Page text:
The Annals of Internal Medicine just recently published an updated Clinical Practice Guideline for Managing Low Back Pain from the American College of Physicians highlighting spinal manipulation.
In the full guideline titled, “Noninvasive Treatments for Acute, Subacute, and Chronic Low Back Pain: A Clinical Practice Guideline”, authors reviewed studies related to non-surgical treatments for adults with low back pain including the use of medications as well as other noninvasive treatments. Based on this literature review, they determined “Surgery is rarely needed for patients with low back pain.” Among the recommendations: Implement spinal manipulation and postpone pharmacologic management.
For most patients with acute (pain lasting less than 4 weeks) and subacute (pain lasting 4-12 weeks), they recommend clinicians and patients initially choose nonpharmacologic treatment such as: heat therapy, massage, acupuncture and SPINAL MANIPULATION. They recommend that medications such as ibuprofen or muscle relaxers be discussed only if these treatments do NOT work.
For patients with chronic pain, recommendations for first options for doctors and patients include exercise, rehabilitation therapy, acupuncture, motor control exercises (exercises to strengthen the back muscles), low-level laser therapy, and SPINAL MANIPULATION.
Again, they do not recommend medications until other options have been tried and failed to offer pain relief. In patients with chronic low back pain who have had an inadequate response to nonpharmacologic therapy, clinicians and patients should consider pharmacologic treatment with nonsteroidal anti-inflammatory drugs as first-line therapy, or tramadol or duloxetine as second-line therapy. The American College of Physicians’ guideline specifies that “Opioids should be considered only if no other treatments work and only if there are more beneﬁts than risks for an individual patient”.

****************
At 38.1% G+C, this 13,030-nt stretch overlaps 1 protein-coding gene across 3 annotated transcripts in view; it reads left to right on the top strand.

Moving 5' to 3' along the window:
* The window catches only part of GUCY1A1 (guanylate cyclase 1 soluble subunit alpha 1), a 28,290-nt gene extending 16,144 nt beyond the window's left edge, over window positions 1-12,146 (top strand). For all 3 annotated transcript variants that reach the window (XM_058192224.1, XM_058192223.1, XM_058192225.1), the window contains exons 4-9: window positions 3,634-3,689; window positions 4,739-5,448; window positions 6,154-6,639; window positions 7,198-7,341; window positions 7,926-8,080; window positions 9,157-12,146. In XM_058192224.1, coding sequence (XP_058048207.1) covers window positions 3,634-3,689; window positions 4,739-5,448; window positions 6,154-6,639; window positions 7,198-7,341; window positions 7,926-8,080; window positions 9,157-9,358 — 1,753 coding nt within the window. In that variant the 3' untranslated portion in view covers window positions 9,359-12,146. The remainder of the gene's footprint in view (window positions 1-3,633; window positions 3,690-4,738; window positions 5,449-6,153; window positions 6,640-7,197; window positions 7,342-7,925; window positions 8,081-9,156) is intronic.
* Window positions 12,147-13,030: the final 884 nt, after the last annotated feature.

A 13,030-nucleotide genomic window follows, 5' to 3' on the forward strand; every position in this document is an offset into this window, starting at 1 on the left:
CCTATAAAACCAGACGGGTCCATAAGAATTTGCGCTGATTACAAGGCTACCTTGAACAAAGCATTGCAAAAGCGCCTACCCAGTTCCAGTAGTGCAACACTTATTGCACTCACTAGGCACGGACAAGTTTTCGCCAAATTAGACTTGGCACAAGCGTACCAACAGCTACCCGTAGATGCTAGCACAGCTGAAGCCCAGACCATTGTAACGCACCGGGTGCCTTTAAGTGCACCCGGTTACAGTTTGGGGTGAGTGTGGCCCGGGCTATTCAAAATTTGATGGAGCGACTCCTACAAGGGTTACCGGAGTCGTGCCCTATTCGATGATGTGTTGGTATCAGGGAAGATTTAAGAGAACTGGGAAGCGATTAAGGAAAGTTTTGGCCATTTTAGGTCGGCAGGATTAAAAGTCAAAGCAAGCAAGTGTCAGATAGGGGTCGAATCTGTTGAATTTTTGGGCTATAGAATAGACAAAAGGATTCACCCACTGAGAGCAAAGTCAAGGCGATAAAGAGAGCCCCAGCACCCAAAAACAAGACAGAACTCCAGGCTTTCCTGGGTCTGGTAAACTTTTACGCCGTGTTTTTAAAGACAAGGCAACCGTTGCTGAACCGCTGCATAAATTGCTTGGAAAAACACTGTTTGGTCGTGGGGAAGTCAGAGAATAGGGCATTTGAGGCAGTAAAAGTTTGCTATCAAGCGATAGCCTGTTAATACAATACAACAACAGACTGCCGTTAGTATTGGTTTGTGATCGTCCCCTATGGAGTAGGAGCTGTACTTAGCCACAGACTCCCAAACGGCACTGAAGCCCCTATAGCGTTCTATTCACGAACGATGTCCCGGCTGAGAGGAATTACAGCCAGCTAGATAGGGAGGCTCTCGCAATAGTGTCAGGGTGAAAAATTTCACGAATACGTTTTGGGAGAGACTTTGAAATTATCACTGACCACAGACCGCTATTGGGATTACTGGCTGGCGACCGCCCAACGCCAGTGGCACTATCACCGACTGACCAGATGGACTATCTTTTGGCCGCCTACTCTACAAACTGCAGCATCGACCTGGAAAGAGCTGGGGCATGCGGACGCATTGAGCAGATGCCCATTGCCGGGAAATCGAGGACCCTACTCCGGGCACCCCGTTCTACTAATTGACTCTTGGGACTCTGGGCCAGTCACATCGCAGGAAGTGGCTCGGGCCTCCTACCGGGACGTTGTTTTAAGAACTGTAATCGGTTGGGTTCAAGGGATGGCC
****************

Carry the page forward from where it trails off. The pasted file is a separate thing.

When assessing the potential harm of various treatments, the guideline concluded that the type of care administered by chiropractors (spinal manipulation, exercise, and massage) posed no serious threat and was associated with only transient “muscle soreness.”
Since its inception, the chiropractic profession has provided a conservative alternative to medications and more invasive procedures. As research methods advance, the solid evidence for the safety and efficacy of chiropractic has grown.
This new guideline represents a growing trend of the health care community to recognize the benefits of conservative care, such as chiropractic, especially for patients with back pain. The chiropractic profession encourages those making health care choices to consider “chiropractic first, medications second, surgery last.”
The guideline also recommends patients discuss alternative treatments with their doctor. Every patient is different and specific treatment must be geared to the patient’s diagnosis, overall health, lifestyle and risk factors.
Your doctor of chiropractic can offer spinal manipulation as well as therapies and exercises to help you obtain safe and effective pain relief without the risks that are associated with many medications and surgical procedures. Find a doctor of chiropractic near you.